INDIANAPOLIS — The Indiana Latino Institute (ILI) is getting a significant financial boost to help Latino students seeking a college degree.
In a partnership with several Indiana colleges and universities, the nonprofit's Higher Education Consortium is offering $11 million in scholarships to low-income Latino youth over the next five years.
ILI plans to recruit and offer these scholarships to the students in their "ILI Indiana Education" program, students who often face cultural and financial barriers when seeking higher education.
“Recognizing that more Latino students will succeed by adopting proven, effective strategies, the secondary educational institutions and ILI signed a collaborative agreement to exchange ideas and create action plans that will increase enrollment and degree attainment for our growing Latino population,” Marlene Dotson, the president and CEO of ILI, stated in a release.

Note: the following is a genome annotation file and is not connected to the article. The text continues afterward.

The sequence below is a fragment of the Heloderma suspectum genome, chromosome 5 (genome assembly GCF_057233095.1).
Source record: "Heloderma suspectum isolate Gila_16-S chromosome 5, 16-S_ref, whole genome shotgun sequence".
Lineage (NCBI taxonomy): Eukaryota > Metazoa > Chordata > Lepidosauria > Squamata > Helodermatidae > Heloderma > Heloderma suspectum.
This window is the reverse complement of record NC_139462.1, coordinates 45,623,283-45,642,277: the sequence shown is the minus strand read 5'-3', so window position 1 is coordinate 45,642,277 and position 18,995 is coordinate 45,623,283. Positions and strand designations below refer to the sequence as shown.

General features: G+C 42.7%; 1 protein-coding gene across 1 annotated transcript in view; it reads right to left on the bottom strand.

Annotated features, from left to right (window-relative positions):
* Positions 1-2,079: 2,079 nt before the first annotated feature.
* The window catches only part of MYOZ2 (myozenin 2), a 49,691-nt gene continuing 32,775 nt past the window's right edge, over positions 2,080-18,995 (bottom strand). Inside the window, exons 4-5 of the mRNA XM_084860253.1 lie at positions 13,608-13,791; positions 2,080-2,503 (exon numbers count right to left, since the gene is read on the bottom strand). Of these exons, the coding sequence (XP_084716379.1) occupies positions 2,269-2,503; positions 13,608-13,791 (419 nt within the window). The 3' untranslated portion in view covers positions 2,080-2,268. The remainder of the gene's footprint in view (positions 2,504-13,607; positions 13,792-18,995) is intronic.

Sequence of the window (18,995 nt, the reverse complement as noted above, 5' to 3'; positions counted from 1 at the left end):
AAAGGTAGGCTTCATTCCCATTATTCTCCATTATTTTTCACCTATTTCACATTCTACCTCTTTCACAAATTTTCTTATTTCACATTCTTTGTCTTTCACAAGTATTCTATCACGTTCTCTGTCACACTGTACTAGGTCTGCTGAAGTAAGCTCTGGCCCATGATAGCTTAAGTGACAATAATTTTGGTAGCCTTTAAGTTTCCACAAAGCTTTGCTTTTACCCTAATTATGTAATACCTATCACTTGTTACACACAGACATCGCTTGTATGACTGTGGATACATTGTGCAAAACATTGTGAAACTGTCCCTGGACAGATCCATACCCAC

Eighteen Hoosier institutions have pledged to two Memoranda of Understanding (MOUs) — an agreement to join the Consortium and a commitment to offer scholarships — with ILI. The MOUs outline an agreement to collaborate on activities that improve recruitment, retention, and graduation outcomes for Latino students.
The institutions that are part of the partnership are as follows:
- Anderson University
- Goshen College
- Grace College
- Holy Cross College
- Indiana State University
- Indiana University Bloomington
- Indiana University Purdue University Indianapolis (IUPUI)
- Indiana University South Bend
- Indiana University Southeast
- Ivy Tech Indianapolis
- Ivy Tech South Bend/Elkhart
- Ivy Tech Evansville
- Marian University
- Saint Joseph’s College of Marian University
- Oakland City University
- Purdue University
- University of Evansville
- University of Indianapolis
“With Latino high-school graduates enrolling in college at significantly lower rates than their White peers, these substantial scholarships signal to Latino students that they are valued and sought after, and that financial aid is available to them," Dotson said.